What a wonderful printer. Almost never fails to amaze me every time I use it. Silky-smooth surfaces, no blobs, no blemishes, no need to mess with settings / trial-and-error, no worries, no fuss. Just add some glue to the build plate, load filament, send the job over the network and wait for the specified time. It's just wonderful.


    Enjoy the photos.











    • Like 3
  6. @Ryan5829 and others experiencing problems:


    Guys, I really can't think of a reason why my files are not performing as expected. Are you using normal PLA filament? My files are all meant for standard PLA filament, with a standard AA 0.4 mm nozzle and a layer height of 0.2 mm. When you load the files, are you selecting "Open as Project", and do you see the above parameters in Cura?


    Alternatively, if you want to try the 3D models and their placement as shown in my files, but with your own settings, just load my files and select "Import Models". Important: after loading the models, just uncheck "Adhesion", found on the bottom of the profile settings area (if checked). This will increase the available surface, so that the 12-shield version can fit in the Ultimaker S5 build plate. When you just import the models and not my settings, you are fully responsible for choosing the appropriate material type, layer height, infill, and all other parameters, just as you would when printing any other STL file.


    Still, I find it difficult to believe that printing using my files as complete projects (including my settings) results in the photos you've posted. Are you sure you haven't messed with the printer settings? Could there be a file incompatibility issue between different S5 printers and Cura versions?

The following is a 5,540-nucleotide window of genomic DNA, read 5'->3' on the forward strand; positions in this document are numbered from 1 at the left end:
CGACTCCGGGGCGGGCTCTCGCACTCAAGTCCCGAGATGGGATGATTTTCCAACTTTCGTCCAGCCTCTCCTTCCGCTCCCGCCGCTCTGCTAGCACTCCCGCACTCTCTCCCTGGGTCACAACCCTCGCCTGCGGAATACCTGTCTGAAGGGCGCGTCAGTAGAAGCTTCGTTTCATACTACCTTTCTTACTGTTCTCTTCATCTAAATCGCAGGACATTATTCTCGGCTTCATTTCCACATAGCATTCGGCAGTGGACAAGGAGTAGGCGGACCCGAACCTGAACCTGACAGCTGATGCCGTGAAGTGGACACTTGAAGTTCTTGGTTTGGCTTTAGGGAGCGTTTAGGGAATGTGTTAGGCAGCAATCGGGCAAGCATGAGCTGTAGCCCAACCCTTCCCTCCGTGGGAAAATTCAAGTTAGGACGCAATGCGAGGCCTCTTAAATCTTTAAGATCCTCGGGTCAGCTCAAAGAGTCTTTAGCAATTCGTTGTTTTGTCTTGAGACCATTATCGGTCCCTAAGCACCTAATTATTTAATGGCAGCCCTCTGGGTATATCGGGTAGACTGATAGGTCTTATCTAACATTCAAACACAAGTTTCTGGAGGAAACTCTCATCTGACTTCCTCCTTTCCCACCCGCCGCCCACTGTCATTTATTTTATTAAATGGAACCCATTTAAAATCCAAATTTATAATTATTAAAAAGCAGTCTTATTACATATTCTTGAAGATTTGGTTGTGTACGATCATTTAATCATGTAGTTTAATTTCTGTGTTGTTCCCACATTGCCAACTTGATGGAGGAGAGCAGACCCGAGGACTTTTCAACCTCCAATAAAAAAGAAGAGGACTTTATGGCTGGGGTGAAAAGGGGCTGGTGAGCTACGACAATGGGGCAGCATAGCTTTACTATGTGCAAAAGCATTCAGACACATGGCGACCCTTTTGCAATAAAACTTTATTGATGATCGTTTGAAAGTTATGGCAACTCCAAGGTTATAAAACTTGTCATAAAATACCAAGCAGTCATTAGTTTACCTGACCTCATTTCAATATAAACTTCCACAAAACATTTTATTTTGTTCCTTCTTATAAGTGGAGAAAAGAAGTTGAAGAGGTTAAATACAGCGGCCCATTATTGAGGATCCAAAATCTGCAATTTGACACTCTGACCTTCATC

If anyone out there has successfully used my Cura Project files (including my settings) to print Prusa face shields, please let us know by posting a message here, thanks.

  7. Update: the test print via USB stick (Wi-Fi disabled in printer settings) came out absolutely perfect, without any blobs or other issues. Based on this, it seems that the Wi-Fi may be causing some random freezes which affect head movement during printing. If any of the Ultimaker mods/staff is reading this, please forward my findings to your engineers, as there may be issues with the S5 Wi-Fi and how it interferes with the printing process (it shouldn't).


    I will keep using the S5 via USB stick for a while, to have more reliable data on print quality, and will then switch back to Wi-Fi to see if the blobs come back, so as to have a more definite result.


    Will report here what I find.



  8. Hi guys,


    Just a quick post to report that I'm experiencing blobs on my prints, using the latest firmware on my Ultimaker S5 (version: 5.5.12-20200226-UltiBot), and the latest Cura (version: 4.6.1). The print head just freezes for a few seconds (maybe around 5 seconds), and then resumes movement, but it leaves a nasty blob behind it, as the nozzle keeps extruding molten PLA while the head is frozen. The print is otherwise perfect. See attached image. The blobs may happen a few times, depending on the size of the print, and this results in a perfect print with a few large "pimples" on its outer surface, which I have to shave off using a razor blade. I'm using non-Ultimaker, but high quality PLA, the same that has given me many prints without blobs or any other issues in the past.